The Sims is a very good example of what Doug Church at a Game Developers Conference lecture described as abdicating authorship in computer games. That is, instead of the game designer coming up with the game s story ahead of time, as is the case in 95 percent of adventure, role-playing, and action games made today, the authorship of the game s story is abdicated to the players. Players can then take the story in whatever direction they want, no matter how prurient, dull, or hackneyed it may be. Indeed, at first players may not even think of the experience as being a story, just as they may not think of their own life as a story. Yet it still is a story. In The Sims , the storytelling becomes more of a collaborative effort between players, who direct the action, and the game designer, who provides the framework, tools, and space with which the players can work. Since players are intimately involved in the creation of the story, that story becomes theirs, and as a result players becomes that much more involved in the game. Instead of having their strings pulled by the game designer as has happened in so many other games, it is the players who are now pulling the strings. The feeling of empowerment is tremendous indeed.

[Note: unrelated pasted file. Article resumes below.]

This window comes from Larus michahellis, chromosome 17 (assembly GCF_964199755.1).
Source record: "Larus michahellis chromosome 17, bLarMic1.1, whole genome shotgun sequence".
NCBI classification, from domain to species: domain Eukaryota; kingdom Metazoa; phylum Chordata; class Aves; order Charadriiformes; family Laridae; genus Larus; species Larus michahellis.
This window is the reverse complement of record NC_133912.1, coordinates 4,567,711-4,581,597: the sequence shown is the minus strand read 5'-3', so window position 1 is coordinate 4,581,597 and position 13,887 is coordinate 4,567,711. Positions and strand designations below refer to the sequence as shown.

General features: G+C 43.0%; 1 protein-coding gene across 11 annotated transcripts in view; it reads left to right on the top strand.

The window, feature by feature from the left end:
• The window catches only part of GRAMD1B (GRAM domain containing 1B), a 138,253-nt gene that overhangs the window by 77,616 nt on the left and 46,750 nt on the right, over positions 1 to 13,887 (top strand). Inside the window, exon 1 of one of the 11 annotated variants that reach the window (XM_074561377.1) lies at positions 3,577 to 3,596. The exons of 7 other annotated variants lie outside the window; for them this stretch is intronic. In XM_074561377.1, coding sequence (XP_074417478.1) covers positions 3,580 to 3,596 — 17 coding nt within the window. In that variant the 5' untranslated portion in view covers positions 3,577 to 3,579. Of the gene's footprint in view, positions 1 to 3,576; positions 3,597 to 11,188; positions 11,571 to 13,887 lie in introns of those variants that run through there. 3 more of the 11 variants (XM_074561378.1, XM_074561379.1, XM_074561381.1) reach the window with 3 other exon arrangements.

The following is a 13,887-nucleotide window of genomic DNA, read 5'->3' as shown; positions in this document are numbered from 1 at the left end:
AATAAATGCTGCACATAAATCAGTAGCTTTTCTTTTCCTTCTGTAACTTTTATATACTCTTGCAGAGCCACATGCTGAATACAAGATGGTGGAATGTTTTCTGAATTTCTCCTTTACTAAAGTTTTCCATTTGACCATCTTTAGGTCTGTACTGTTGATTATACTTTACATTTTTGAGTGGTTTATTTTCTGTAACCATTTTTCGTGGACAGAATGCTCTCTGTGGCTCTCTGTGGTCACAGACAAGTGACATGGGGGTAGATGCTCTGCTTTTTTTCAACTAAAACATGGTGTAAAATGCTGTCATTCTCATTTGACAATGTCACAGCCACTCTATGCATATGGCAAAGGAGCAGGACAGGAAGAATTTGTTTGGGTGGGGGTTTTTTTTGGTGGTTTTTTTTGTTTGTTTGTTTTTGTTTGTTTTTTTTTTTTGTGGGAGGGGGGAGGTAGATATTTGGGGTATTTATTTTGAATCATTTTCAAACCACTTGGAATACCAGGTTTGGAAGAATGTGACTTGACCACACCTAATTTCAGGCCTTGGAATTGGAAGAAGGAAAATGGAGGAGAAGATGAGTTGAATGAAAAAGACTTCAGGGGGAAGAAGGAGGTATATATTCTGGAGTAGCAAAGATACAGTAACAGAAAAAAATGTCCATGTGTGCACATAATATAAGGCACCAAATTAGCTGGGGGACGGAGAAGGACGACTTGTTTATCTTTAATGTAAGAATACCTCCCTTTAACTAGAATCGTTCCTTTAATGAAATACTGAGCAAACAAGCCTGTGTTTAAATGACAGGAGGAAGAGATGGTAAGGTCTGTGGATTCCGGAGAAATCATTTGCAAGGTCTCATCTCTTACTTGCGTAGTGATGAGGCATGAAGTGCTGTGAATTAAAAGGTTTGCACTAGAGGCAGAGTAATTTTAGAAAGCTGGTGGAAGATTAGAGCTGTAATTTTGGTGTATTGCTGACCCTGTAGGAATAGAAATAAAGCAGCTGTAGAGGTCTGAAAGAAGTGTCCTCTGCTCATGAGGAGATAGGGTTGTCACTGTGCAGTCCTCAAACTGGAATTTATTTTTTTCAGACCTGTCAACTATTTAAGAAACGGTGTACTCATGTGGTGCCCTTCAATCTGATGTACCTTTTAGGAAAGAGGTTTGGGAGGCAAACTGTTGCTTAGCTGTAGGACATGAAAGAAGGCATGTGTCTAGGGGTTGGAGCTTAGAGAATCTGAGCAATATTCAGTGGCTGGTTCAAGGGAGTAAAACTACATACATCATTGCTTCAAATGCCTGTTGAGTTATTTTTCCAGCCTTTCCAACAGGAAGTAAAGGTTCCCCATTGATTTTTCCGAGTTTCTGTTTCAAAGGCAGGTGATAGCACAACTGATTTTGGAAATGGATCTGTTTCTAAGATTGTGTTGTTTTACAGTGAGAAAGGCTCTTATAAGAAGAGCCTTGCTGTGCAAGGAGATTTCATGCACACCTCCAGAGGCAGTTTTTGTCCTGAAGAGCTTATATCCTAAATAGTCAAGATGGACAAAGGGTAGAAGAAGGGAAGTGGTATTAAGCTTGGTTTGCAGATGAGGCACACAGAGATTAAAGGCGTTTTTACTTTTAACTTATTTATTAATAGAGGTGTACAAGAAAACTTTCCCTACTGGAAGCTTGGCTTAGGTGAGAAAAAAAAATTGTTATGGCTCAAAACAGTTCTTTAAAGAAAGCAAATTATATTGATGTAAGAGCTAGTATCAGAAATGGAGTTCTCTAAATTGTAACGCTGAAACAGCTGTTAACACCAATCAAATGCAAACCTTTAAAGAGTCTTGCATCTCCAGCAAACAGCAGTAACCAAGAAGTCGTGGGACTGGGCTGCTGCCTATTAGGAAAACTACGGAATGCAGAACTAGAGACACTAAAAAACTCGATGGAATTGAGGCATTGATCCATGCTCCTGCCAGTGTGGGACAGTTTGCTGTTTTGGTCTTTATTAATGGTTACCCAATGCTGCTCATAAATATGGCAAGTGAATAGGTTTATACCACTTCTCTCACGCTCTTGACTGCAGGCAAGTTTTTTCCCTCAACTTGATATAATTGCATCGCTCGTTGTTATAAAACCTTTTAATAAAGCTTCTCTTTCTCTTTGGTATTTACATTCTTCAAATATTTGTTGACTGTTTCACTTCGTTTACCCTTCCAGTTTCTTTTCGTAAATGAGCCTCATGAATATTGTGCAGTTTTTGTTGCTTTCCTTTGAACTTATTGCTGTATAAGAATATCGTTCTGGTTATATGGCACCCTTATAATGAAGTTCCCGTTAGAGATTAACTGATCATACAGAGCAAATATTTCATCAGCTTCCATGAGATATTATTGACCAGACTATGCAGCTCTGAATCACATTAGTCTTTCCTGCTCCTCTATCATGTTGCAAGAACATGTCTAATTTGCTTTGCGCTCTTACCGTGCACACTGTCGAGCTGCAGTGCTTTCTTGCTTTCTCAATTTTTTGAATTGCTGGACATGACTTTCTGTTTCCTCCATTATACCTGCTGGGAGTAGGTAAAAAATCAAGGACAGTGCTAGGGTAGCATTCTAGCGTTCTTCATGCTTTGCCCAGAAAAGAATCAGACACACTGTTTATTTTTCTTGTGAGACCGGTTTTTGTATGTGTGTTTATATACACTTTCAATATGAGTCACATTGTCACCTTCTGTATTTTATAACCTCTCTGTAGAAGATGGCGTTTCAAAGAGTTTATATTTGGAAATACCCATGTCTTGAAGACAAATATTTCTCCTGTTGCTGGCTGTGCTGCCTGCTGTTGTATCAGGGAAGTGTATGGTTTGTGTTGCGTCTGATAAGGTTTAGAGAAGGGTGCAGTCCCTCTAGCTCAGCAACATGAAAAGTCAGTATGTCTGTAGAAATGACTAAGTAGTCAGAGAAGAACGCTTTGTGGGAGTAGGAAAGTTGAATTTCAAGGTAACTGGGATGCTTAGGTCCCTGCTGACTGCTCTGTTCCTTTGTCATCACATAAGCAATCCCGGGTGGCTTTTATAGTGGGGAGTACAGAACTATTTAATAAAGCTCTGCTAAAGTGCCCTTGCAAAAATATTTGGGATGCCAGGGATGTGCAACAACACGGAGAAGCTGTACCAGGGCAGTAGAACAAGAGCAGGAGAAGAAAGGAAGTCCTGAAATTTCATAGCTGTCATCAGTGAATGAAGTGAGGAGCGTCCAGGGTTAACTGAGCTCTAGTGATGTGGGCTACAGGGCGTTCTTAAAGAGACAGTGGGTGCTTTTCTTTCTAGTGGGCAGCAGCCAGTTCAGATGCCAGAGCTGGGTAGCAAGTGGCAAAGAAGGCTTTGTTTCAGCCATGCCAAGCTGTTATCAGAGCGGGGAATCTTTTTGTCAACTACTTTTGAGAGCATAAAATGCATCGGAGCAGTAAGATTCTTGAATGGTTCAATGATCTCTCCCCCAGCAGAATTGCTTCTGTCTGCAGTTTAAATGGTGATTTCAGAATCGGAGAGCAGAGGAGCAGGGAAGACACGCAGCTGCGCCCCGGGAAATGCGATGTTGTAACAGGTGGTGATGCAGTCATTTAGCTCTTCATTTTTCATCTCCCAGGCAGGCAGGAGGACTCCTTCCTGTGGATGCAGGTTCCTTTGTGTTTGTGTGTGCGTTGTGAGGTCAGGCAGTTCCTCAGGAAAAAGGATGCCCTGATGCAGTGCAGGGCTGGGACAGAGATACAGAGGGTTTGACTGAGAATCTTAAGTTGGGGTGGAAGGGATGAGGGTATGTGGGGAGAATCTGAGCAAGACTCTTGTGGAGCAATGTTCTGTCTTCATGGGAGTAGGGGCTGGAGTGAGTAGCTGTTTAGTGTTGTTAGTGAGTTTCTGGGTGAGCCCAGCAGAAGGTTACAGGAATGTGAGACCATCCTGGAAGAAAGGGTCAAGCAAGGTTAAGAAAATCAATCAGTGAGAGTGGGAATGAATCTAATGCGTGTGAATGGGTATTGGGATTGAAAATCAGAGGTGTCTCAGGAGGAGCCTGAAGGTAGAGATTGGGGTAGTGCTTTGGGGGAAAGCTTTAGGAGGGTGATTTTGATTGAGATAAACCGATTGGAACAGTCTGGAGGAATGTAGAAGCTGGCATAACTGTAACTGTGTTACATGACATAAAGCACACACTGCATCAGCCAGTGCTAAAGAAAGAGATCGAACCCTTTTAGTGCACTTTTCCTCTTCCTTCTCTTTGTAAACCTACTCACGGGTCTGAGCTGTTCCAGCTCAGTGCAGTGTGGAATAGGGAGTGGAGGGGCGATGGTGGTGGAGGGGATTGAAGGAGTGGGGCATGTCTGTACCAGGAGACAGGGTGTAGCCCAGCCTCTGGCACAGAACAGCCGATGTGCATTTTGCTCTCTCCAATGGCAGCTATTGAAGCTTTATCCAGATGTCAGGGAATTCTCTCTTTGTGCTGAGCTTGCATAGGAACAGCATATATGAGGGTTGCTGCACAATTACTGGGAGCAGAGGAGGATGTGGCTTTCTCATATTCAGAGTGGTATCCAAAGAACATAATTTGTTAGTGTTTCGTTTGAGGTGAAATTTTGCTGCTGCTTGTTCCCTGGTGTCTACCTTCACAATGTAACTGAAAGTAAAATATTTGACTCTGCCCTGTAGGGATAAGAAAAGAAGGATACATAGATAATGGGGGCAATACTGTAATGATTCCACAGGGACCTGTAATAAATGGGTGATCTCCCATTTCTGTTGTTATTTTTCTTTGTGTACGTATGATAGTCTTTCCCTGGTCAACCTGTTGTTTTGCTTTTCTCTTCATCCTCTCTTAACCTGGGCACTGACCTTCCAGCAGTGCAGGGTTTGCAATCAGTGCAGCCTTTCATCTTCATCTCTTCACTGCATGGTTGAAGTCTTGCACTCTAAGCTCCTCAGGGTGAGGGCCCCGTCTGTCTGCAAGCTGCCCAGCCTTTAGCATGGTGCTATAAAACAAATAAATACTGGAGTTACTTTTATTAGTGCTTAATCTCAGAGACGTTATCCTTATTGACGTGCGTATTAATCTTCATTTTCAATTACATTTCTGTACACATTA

It is widely agreed that The Sims is a software toy and not technically a game, even though it is frequently called a game and discussed in the same breath as other titles that definitely are games. Indeed, The Sims is a toy because it does not present a definite goal to players, though it may insinuate or imply one. There is no winning or losing The Sims beyond what players define those terms to mean. Perhaps players will think they have lost when their sim dies as the result of a cooking fire. Or maybe players will think they have won when their sim manages to build the largest, most extravagant house in the neighborhood and has reached the apex of her chosen career path . However, these victory/loss conditions are ones that players are suggesting into the game, not ones that the game demands. This abdicates authorship to players more than a goal-oriented game ever could. For instance, every time someone plays a racing game such as San Francisco Rush , the ending of the game is predetermined; once players or one of their opponents cross the finish line on the track, the game ends. Thus the end of the story that Rush is telling is predetermined. Players may be able to author how well their own car does in that race and what sort of tactics it uses to try to win, but how the story ends is a known, unchangeable quantity. Even a game like Civilization , which gives players a great deal of freedom as to how they will play their game, still constrains players by saying the game is over when the year 2000 rolls around, when a civilization wins the space race, or when one achieves military dominance . By setting up victory conditions, the game designer is authoring how the game will end. Since The Sims and other software toys do not dictate how the game must end, players are left to decide when enough is enough. The familiar subject matter of The Sims certainly helps players to define their own goals while playing; since they understand the world of The Sims , players have some idea what success in that world might mean, and thereby can make up their own goals easily. Some players, perhaps primarily the hard- core gaming aficionados, see this lack of winning and losing as a detriment to the game, but for many players it would seem to make the playing experience all the more compelling.